Electrified magnets: Researchers uncover a new way to handle data
The properties of synthesized magnets can be changed and controlled by charge currents as suggested by a study and simulations conducted by physicists at Martin Luther University Halle-Wittenberg (MLU) and Central South University in China. In the journal Nature Communications, the team reports on how magnets and magnetic signals can be coupled more effectively and steered by electric fields. This could result in new, environmentally friendly concepts for efficient communication and data processing.
Magnets are used to store large amounts of data. They can also be employed in transmitting and processing signals, for example in spintronic devices. External magnetic fields are used to modify the data or the signals. This has few drawbacks. "Generating magnetic fields, for example with the help of a current-carrying coil, requires a lot of energy and is relatively slow," says Professor Jamal Berakdar from the Institute for Physics at MLU. Electric fields could help. "However, magnets react very weakly—if at all—to electrical fields, which is why it is so hard to control magnetically based data using electrical voltage," continues the researcher. Therefore, the team from Germany and China looked for a new way to enhance the response of magnetism to electrical fields.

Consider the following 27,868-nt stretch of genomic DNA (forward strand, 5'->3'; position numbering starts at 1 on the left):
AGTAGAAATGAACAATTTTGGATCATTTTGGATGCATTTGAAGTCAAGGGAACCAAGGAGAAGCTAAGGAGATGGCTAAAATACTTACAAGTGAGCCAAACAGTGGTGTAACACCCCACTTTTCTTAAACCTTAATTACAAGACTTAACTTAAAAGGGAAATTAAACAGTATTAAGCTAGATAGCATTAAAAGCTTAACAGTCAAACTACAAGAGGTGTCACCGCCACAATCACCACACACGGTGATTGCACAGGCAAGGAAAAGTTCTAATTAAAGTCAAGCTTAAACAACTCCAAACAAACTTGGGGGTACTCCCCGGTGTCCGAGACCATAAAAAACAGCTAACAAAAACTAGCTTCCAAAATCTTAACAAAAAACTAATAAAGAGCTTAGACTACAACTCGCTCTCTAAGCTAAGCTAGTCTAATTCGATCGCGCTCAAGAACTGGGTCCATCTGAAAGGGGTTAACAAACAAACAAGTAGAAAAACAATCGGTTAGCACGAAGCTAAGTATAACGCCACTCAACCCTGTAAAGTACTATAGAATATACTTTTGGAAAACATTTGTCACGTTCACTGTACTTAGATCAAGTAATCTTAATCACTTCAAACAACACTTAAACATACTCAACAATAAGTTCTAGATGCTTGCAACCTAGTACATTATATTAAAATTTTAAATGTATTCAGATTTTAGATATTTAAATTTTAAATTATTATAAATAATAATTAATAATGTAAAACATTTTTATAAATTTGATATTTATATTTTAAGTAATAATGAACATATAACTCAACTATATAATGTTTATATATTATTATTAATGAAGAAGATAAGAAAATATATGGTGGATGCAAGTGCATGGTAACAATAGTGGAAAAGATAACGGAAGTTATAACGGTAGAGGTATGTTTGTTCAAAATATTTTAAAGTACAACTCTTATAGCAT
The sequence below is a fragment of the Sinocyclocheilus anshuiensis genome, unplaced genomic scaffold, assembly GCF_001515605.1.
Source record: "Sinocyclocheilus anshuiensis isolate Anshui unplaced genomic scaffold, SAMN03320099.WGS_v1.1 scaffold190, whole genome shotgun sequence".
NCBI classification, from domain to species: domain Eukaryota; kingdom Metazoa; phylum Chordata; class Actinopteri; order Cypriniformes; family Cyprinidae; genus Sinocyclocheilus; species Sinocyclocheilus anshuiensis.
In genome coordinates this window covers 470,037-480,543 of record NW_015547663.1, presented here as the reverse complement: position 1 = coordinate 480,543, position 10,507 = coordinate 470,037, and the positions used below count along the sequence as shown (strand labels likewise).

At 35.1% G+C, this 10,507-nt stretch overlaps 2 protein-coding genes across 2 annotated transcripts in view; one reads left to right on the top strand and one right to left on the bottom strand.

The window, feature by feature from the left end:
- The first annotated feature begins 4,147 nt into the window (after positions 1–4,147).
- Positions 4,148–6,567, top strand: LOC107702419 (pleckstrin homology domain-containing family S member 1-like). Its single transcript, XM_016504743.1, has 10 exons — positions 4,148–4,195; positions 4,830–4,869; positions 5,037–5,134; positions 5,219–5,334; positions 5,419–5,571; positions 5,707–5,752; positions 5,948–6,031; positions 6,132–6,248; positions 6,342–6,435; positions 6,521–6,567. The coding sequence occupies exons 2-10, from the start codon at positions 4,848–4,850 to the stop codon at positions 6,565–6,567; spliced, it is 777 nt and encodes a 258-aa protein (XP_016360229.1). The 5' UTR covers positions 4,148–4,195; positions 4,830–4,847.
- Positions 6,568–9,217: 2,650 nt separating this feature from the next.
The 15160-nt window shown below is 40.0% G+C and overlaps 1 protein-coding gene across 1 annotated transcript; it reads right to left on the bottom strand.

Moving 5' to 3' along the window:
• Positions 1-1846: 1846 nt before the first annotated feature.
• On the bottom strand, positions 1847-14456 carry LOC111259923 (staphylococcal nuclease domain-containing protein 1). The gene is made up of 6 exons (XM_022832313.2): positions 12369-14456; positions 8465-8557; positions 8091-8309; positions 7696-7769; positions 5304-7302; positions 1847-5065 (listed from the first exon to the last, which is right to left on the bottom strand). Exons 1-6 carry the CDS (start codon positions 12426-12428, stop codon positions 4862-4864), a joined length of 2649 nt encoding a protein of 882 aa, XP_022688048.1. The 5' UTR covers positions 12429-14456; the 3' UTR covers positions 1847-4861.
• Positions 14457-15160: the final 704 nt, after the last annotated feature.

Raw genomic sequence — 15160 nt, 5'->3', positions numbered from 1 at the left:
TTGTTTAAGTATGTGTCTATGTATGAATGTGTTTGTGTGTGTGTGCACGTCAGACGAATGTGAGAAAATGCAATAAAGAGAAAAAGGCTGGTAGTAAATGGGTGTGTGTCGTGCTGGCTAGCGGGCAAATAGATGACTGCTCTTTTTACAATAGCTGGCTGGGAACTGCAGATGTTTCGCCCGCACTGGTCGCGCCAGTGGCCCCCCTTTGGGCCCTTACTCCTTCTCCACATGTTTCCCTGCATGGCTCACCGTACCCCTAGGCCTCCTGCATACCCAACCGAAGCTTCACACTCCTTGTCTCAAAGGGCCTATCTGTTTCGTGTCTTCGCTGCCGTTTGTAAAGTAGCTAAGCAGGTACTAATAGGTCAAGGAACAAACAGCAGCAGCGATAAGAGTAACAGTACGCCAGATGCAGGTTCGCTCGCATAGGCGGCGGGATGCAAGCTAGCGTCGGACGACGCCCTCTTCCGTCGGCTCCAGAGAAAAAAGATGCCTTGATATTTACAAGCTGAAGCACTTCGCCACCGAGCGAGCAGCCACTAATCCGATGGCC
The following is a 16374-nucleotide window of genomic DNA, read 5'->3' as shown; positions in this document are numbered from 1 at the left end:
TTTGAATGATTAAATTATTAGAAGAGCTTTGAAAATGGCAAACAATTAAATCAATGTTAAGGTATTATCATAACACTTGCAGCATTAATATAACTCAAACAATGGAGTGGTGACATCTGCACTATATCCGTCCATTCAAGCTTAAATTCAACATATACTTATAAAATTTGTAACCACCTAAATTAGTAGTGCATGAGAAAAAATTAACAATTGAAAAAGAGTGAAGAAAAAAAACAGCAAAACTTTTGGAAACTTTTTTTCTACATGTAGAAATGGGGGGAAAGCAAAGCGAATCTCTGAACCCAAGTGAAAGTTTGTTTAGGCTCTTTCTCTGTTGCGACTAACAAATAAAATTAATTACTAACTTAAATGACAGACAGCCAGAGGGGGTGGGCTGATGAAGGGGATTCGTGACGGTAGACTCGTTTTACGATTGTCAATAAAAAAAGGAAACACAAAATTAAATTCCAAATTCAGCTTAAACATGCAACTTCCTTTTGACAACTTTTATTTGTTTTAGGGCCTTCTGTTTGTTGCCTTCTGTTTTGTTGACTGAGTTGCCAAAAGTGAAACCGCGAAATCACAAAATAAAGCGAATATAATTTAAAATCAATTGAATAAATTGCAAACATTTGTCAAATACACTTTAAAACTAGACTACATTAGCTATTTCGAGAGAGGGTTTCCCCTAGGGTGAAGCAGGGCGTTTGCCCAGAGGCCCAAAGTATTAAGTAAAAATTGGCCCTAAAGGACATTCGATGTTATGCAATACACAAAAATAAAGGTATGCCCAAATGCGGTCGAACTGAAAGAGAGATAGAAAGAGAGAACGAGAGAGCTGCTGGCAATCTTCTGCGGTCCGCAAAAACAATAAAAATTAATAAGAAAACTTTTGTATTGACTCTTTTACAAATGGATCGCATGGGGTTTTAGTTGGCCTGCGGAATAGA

"We wanted to find out whether stacked magnetic layers reacted fundamentally differently to electrical fields," explains Berakdar. The idea: The layers could serve as data channels for magnetically based signals. If a metal layer, for example platinum, is inserted between two magnetic layers, the current flowing in it attenuates the magnetic signal in one layer but amplifies it in the other. Through detailed analysis and simulations, the team was able to show that this mechanism can be precisely controlled by tuning the voltage. This drives the current and allows for a precise and efficient electrical control of the magnetic signals. In addition, it can be implemented on a nanoscale, making it interesting for nanoelectronic applications.
The researchers went one step further in their work. They were able to show that the newly designed structure also responds more strongly to light or, more generally, to electromagnetic waves. This is important if electromagnetic waves are to be guided through magnetic layers or if these waves are to be used to control magnetic signals. "Another feature of our new concept is that this mechanism works for many material classes, as simulations under realistic conditions show," says Berakdar. The findings could thus help to develop energy-saving and efficient solutions for data transmission and processing.
More information: Xi-guang Wang et al, Steering magnonic dynamics and permeability at exceptional points in a parity–time symmetric waveguide, Nature Communications (2020). DOI: 10.1038/s41467-020-19431-3
Journal information: Nature Communications
Provided by Martin-Luther-Universität Halle-Wittenberg